Sharknado Blockbuster Stokes Passion, Controversy

Sharknado, The Tornado What’s Filled With Sharks (TM), is the most important cinematic event since the very first French filmmakers’ experiments with the key French cinematic technologies of moving pictures (1903) and boring the viewer with a lot of nonsense (1904). This is obvious. 

It’s the film Orson Welles would have made,

if he’d had the courage to be an artist rather than a salesman of spectacle.

But I’m told this film is being attacked by the Shark Weather Phenomena cinematic community as highly derivative of a previous feature, 2012’s landmark Snow Shark, The Shark What Swims in Snow (TM).

You might think “Oh, that’s completely different from a Tornado Filled With Sharks; that’s merely a Shark In An Unexpected Environment Movie, like the seminal 2011 cinematic effort Sand Sharks.”

But in fact the long-awaited sequel, Avalanche Sharks (2013), which debuts later this year, makes it plain that the film-makers were merely building towards a true Shark Weather Phenomenon opus. But like meticulous watch-makers, they took the time necessary to craft their machine.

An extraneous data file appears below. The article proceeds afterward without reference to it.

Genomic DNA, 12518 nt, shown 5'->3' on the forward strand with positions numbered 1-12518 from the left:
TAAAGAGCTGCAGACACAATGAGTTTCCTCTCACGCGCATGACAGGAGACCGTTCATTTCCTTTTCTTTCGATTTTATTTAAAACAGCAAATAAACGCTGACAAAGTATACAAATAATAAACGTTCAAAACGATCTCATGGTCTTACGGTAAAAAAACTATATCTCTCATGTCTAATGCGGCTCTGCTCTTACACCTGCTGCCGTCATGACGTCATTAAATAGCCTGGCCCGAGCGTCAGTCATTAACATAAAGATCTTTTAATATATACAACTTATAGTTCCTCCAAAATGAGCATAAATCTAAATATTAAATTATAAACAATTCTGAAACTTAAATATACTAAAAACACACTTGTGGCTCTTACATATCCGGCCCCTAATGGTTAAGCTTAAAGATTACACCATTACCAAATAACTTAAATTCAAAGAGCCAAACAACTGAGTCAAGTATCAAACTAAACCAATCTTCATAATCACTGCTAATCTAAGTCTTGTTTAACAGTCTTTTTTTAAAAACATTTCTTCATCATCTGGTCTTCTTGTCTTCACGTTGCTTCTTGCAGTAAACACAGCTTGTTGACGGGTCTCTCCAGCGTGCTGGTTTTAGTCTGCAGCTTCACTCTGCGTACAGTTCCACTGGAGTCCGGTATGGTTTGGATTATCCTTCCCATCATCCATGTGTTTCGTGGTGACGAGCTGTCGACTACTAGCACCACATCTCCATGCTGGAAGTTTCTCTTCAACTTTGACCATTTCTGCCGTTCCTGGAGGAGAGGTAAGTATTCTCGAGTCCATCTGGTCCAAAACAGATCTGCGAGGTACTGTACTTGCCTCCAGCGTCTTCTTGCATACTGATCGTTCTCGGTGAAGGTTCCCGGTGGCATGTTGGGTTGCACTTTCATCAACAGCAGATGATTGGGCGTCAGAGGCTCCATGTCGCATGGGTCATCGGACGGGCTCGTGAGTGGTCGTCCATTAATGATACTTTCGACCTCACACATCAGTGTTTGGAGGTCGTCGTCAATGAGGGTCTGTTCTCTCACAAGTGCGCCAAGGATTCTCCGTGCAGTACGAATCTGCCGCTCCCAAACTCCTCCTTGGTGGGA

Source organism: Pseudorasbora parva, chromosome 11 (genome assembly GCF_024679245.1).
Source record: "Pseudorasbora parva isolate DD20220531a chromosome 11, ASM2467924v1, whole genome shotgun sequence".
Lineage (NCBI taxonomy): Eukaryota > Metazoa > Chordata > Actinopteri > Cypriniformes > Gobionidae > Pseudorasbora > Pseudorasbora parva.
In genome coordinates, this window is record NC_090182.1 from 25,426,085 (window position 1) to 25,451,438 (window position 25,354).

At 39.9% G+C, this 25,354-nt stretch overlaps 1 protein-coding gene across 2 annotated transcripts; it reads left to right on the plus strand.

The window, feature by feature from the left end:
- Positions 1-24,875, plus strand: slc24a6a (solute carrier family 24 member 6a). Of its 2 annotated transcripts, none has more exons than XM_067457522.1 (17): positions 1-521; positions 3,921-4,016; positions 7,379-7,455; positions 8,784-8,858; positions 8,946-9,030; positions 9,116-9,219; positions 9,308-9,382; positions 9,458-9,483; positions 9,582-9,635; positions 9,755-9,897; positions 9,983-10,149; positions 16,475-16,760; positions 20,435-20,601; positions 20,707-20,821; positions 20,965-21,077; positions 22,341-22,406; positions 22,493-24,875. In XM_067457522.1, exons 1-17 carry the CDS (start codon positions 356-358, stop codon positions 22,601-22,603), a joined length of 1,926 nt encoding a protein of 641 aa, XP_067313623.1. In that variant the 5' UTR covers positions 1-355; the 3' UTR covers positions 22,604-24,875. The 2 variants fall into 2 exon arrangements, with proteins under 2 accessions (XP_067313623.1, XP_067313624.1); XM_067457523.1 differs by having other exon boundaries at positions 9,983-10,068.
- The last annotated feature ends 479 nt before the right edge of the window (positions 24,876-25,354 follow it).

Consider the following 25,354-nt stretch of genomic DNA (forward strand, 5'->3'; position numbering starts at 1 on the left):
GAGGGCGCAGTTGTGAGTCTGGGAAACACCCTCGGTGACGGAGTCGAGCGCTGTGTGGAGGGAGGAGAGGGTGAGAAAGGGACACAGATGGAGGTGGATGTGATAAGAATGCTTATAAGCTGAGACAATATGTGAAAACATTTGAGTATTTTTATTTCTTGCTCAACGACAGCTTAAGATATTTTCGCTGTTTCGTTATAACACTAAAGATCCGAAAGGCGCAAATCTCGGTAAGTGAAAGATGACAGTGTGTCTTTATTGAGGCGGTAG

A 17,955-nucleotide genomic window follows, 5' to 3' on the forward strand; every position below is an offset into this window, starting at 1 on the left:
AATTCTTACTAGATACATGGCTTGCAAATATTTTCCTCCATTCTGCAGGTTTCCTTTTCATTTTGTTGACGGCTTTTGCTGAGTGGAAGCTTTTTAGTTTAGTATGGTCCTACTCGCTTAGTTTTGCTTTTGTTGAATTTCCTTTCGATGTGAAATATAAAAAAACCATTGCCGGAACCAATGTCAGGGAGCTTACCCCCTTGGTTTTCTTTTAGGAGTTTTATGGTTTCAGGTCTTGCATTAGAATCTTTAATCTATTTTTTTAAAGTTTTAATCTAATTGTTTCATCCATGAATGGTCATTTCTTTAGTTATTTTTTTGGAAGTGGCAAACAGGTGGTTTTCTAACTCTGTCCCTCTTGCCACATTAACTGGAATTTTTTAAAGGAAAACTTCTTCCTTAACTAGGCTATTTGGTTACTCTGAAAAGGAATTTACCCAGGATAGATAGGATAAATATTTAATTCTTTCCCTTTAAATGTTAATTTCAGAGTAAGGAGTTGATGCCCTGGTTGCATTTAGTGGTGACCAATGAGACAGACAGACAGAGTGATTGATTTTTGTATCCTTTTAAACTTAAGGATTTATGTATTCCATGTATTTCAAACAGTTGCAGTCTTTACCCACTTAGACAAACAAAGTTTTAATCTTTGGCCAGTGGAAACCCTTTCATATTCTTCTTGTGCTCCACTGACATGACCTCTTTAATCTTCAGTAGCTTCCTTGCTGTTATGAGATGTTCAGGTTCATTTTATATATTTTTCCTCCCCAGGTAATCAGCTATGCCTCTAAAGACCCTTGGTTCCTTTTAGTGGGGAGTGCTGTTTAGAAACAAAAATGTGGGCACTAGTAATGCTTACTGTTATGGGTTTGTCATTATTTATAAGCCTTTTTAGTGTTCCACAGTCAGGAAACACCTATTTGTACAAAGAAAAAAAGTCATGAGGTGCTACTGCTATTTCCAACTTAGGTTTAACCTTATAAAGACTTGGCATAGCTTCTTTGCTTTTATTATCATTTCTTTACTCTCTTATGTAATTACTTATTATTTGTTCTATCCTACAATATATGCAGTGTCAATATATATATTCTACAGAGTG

And you can see from the poster, this film does not resemble Sand Sharks in the least. For one thing, the shark’s head is tilted in the opposite direction.  For another thing, the heroic butt of Avalanche Sharks is slightly canted by her hips, markedly different from Sand Shark‘s artistic choice of the traditional straight-butt.

Controversy aside, I think it’s safe to say we in the Shark Cinema Community are living in a true Golden Age.


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